In a move as sudden as it was unprecedented, dozens of pro-democracy politicians and campaigners in Hong Kong were arrested by authorities in several early morning raids.
The crackdown has already been decried in several quarters as a despicable assault on freedom.
Subverting State Power
The authorities accused the activists of subverting state power by conducting primaries and declaring their intention to win a majority of seats in the Hong Kong election. According to the recently introduced national security law (NSL), their actions amounted to subversion, a crime with a maximum penalty of life in prison for principal offenders.
The Beijing-imposed NSL was, according to Hong Kong’s leader Carrie Lam, intended only for a small group of criminal elements and would not adversely affect the lives of regular Hongkongers, making this widespread crackdown difficult to explain or justify.
By the time the crackdown was over, more than 50 individuals were confirmed to be arrested by social media posts and news reports. Among those arrested were organizers and pollsters of last year’s unofficial pan-democrat primaries, every candidate that challenged, and an American lawyer. While they were being arrested, some of the targets live-streamed the whole process while others were on other social media platforms, including Twitter. According to authorities, their actions of participating in primary polling were considered as subversion.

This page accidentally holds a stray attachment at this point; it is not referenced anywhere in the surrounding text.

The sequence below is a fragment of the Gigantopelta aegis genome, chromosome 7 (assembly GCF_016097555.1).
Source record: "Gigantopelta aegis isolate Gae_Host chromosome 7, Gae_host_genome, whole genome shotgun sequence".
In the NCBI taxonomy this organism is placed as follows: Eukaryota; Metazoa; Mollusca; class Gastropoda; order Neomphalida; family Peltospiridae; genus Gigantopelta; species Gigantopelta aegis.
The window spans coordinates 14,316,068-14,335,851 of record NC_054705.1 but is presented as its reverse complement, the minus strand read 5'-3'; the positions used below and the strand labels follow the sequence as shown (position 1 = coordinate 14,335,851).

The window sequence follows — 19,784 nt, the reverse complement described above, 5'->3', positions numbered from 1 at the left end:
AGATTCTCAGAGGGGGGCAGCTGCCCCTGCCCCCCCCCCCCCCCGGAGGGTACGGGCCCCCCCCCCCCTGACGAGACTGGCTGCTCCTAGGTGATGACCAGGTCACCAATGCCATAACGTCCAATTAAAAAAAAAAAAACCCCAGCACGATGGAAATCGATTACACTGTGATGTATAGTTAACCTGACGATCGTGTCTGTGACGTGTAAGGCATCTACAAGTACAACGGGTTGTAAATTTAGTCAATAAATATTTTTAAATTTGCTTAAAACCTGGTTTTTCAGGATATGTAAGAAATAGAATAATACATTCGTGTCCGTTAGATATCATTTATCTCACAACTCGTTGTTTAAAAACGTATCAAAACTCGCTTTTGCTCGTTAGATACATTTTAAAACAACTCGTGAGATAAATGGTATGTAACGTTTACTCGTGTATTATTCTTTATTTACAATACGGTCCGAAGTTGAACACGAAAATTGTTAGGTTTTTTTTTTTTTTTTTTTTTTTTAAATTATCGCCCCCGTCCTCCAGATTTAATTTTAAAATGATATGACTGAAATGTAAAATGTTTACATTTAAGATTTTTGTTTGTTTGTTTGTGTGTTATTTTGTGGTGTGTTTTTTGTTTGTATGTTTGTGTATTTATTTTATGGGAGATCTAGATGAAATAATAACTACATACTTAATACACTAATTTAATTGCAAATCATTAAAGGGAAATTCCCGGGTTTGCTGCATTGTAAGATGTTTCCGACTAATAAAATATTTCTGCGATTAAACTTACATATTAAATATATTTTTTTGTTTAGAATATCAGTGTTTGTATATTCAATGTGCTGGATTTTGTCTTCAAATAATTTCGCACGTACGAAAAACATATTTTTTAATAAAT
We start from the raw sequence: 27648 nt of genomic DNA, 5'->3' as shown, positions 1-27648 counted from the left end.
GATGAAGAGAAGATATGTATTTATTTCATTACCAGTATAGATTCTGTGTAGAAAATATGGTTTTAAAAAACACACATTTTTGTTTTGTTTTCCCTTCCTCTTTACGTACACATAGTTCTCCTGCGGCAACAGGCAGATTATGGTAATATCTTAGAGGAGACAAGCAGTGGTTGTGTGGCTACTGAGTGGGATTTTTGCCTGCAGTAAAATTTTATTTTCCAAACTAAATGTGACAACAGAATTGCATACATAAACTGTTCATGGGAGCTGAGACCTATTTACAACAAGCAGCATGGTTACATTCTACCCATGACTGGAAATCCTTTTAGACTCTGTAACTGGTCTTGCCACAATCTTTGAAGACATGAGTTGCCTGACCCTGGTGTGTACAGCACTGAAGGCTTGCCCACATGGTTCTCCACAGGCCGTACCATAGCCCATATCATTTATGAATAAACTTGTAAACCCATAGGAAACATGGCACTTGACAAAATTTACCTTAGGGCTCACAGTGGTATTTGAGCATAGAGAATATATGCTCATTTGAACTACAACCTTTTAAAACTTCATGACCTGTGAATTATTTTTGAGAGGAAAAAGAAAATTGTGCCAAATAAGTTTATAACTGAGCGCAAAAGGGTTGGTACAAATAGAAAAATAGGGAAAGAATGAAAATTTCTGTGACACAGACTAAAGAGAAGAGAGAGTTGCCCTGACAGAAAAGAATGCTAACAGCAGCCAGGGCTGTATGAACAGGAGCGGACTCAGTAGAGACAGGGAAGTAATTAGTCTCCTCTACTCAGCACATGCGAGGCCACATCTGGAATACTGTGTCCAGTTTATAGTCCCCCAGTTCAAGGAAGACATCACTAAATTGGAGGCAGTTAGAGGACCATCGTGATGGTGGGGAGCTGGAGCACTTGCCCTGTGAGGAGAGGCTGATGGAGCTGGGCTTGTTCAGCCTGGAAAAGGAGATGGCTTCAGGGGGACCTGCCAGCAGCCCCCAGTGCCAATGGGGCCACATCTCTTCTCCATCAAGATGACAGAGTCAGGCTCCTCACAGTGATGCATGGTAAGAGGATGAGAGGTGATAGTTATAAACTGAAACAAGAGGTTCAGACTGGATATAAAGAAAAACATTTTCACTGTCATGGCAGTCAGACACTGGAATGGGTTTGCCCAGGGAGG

An Attack on Democracy
The move by Hong Kong and Beijing authorities has been met by widespread international condemnation and diplomatic sanctions, although these are yet to sway both parties. Closer to home, several observers such a senior Chinese researcher at Human Rights Watch, Maya Wang, opined that the arrests removed “the remaining veneer of democracy in the city.” Wang lamented the failure of Beijing to learn from past mistakes in Hong Kong and expressed certainty that the Hong Kong people would continue to agitate for their right to vote and contest elections in a democratically elected government.